Another issue to be clarified is the role of a gene that is known to predispose to narcolepsy. While a genetic predisposition is important, the gene is commonly found, but the disease itself is rare. So you cannot blame the gene for cases, although it may be a necessary prerequisite. The vast majority of people with this gene will never develop narcolepsy. Instead, narcolepsy is an autoimmune disorder, according to researchers at Stanford, where a lot of the genetic work was done. Autoimmune disorders are believed to be due to attack by one's immune system on a particular tissue type: by this reasoning, the vaccine likely triggers autoimmune destruction of a small number of cells in the hypothalamus that make a substance which helps regulate sleep, termed hypocretin.
This ABC News story gives a good idea about what it is like to live with narcolepsy, and also explains some of the science.
BTW, the baseline incidence of narcolepsy in Finland, where the association with Pandemrix was first noted, was no greater than in the USA, prior to use of vaccine for swine flu.
It is very hard to predict vaccine side effects in advance of vaccinating large numbers of people, but the most well-known (and probably the most common) serious side effects are both neurologic and autoimmune, from all vaccines. And so that is where we should cast our net when trying to learn more about the safety of new vaccines in a post-marketing environment. Surveillance for just Guillain-Barre is a road to disaster, as it is likely to miss the much bigger picture, and alone tells us nothing about the overall safety of a vaccine.
J Neurol Neurosurg Psychiatry. 2009 Jun;80(6):636-41. Epub 2009 Feb 11.
Psychological health in central hypersomnias: the French Harmony study.
Département de Neurologie, Hôpital Gui de Chauliac, 80 av Augustin Fliche, Cedex 5, Montpellier 34295, France. firstname.lastname@example.org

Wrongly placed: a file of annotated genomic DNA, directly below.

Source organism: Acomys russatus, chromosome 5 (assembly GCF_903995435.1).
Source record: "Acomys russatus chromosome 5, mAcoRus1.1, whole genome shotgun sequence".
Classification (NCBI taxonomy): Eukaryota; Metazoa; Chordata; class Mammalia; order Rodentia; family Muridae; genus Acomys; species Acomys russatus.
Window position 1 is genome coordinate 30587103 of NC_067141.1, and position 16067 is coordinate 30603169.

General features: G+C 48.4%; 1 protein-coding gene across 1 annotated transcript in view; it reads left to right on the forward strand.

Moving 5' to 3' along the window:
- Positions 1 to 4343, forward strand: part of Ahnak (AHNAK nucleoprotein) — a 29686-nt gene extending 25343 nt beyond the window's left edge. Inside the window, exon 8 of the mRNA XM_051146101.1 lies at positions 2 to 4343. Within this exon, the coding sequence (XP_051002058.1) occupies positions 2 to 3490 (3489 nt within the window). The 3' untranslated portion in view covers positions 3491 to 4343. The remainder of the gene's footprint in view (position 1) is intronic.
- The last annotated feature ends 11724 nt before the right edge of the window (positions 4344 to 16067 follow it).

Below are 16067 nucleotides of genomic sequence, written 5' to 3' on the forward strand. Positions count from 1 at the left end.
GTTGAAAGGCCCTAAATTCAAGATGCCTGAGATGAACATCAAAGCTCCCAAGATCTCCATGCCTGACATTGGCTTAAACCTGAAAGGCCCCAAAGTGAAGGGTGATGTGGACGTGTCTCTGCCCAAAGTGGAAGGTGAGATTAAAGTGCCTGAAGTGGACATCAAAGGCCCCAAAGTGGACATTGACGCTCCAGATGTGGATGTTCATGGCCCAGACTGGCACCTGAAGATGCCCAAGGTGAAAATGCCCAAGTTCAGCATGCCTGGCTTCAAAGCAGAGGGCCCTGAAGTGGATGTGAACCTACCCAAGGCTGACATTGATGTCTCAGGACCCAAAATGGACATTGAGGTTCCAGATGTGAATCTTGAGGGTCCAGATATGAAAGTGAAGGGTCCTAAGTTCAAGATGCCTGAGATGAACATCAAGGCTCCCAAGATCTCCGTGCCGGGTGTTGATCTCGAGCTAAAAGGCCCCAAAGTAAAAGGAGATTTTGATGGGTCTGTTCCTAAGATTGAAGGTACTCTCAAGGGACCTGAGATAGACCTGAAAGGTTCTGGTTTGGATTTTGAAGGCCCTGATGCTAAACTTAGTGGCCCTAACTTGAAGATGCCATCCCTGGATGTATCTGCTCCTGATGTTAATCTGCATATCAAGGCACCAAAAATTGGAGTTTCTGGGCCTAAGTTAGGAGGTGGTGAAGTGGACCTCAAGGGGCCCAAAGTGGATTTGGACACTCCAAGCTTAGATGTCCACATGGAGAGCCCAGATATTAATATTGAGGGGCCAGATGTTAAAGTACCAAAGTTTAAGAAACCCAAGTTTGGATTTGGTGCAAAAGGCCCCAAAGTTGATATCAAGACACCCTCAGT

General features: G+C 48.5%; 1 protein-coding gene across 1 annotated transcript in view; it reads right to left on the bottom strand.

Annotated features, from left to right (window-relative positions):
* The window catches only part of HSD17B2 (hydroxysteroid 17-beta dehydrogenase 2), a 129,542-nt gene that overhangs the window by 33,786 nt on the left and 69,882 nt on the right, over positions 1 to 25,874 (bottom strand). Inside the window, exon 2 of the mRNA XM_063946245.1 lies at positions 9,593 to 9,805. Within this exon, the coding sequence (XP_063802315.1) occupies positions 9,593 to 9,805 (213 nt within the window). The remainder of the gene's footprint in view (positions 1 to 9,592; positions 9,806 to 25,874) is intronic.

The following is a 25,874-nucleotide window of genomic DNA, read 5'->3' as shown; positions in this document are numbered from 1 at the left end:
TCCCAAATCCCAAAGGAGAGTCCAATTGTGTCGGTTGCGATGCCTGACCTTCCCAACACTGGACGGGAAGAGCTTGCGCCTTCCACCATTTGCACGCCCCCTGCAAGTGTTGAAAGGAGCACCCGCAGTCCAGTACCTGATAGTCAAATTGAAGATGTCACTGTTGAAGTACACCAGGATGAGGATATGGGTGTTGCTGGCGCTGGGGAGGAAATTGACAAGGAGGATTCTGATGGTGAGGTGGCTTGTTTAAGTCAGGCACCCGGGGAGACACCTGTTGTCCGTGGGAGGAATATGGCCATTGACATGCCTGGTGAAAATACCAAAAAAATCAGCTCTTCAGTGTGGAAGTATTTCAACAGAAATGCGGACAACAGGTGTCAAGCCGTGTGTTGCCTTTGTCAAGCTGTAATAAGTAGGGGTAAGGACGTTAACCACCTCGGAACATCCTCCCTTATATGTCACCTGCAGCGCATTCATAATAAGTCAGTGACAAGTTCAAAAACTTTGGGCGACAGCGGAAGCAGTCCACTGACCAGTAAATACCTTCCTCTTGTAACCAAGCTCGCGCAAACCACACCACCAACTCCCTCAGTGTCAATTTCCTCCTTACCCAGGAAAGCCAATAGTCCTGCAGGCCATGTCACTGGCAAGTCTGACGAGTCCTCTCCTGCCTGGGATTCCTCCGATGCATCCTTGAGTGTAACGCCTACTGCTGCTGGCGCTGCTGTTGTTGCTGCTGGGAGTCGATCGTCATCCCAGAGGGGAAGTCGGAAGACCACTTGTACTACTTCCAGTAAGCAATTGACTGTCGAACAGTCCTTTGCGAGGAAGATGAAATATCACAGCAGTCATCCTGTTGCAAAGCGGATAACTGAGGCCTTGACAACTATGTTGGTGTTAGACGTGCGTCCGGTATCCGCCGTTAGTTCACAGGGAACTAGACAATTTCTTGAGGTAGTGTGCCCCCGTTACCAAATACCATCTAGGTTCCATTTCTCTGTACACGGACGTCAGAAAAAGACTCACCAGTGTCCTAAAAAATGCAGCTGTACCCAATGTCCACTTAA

A large observational French study of central hypersomnia, including narcolepsy with cataplexy (C+), without cataplexy (C-) and idiopathic hypersomnia (IH), was conducted to clarify the relationships between the severity of the condition, psychological health and treatment response.
601 consecutive patients over 15 years of age suffering from central hypersomnia were recruited on excessive daytime sleepiness, polysomnography and Multiple Sleep Latency Test (MSLT) results. 517 (47.6% men, 52.4% women) were finally included: 82.0% C+, 13.2% C- and 4.8% IH. Face to face standardised clinical interviews plus questionnaires (Epworth Sleepiness Scale (ESS), short version Beck Depression Inventory (S-BDI), Pittsburgh Sleep Quality Index (PSQI) and 36-item Short Form Health Survey (SF-36)) were performed. Patients affected with a different diagnosis and with and without depressive symptoms were compared.
Mean ESS and body mass index were higher in C+ compared with C-/IH patients. Half of the patients (44.9%) had no depressive symptoms while 26.3% had mild, 23.2% moderate and 5.6% severe depressive symptoms. C+ patients had higher S-BDI and PSQI and lower SF-36 scores than C-/IH patients. Depressed patients had higher ESS scores than non-depressed patients, with no difference in age, gender, duration of disease or MSLT parameters. Finally, C+ patients treated with anticataplectic drugs (38.7%) had higher S-BDI and lower SF-36 scores than C+ patients treated with stimulants alone.
Our data confirmed the high frequency of depressive symptoms and the major impact of central hypersomnias on health related quality of life, especially in patients with cataplexy. We recommend a more thorough assessment of mood impairment in central hypersomnias, especially in narcolepsy-cataplexy.